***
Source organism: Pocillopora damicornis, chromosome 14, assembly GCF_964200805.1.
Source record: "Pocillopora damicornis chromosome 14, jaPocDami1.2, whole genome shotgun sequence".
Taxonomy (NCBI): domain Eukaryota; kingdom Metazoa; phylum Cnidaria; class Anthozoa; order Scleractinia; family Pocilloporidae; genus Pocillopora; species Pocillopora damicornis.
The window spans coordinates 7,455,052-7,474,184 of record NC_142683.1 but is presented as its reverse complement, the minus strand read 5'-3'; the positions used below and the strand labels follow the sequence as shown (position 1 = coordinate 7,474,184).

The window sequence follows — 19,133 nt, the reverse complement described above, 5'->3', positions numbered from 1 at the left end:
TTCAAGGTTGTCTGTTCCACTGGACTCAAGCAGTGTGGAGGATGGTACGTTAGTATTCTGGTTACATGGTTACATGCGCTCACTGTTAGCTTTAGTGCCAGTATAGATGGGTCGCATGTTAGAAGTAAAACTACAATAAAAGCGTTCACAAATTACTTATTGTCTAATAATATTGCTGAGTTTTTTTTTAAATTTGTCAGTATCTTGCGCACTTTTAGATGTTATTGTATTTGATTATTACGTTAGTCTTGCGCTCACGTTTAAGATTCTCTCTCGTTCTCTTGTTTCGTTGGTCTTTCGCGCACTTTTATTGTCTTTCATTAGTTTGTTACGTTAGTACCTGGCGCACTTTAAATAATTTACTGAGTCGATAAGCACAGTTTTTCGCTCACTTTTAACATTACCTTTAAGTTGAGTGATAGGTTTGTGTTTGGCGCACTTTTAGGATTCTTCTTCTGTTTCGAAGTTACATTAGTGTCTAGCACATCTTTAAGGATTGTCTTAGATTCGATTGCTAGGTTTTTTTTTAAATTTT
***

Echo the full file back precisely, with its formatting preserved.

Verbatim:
Source organism: Pocillopora damicornis, chromosome 14, assembly GCF_964200805.1.
Source record: "Pocillopora damicornis chromosome 14, jaPocDami1.2, whole genome shotgun sequence".
Taxonomy (NCBI): domain Eukaryota; kingdom Metazoa; phylum Cnidaria; class Anthozoa; order Scleractinia; family Pocilloporidae; genus Pocillopora; species Pocillopora damicornis.
The window spans coordinates 7,455,052-7,474,184 of record NC_142683.1 but is presented as its reverse complement, the minus strand read 5'-3'; the positions used below and the strand labels follow the sequence as shown (position 1 = coordinate 7,474,184).

The window sequence follows — 19,133 nt, the reverse complement described above, 5'->3', positions numbered from 1 at the left end:
TTCAAGGTTGTCTGTTCCACTGGACTCAAGCAGTGTGGAGGATGGTACGTTAGTATTCTGGTTACATGGTTACATGCGCTCACTGTTAGCTTTAGTGCCAGTATAGATGGGTCGCATGTTAGAAGTAAAACTACAATAAAAGCGTTCACAAATTACTTATTGTCTAATAATATTGCTGAGTTTTTTTTTAAATTTGTCAGTATCTTGCGCACTTTTAGATGTTATTGTATTTGATTATTACGTTAGTCTTGCGCTCACGTTTAAGATTCTCTCTCGTTCTCTTGTTTCGTTGGTCTTTCGCGCACTTTTATTGTCTTTCATTAGTTTGTTACGTTAGTACCTGGCGCACTTTAAATAATTTACTGAGTCGATAAGCACAGTTTTTCGCTCACTTTTAACATTACCTTTAAGTTGAGTGATAGGTTTGTGTTTGGCGCACTTTTAGGATTCTTCTTCTGTTTCGAAGTTACATTAGTGTCTAGCACATCTTTAAGGATTGTCTTAGATTCGATTGCTAGGTTTTTTTTTAAATTTT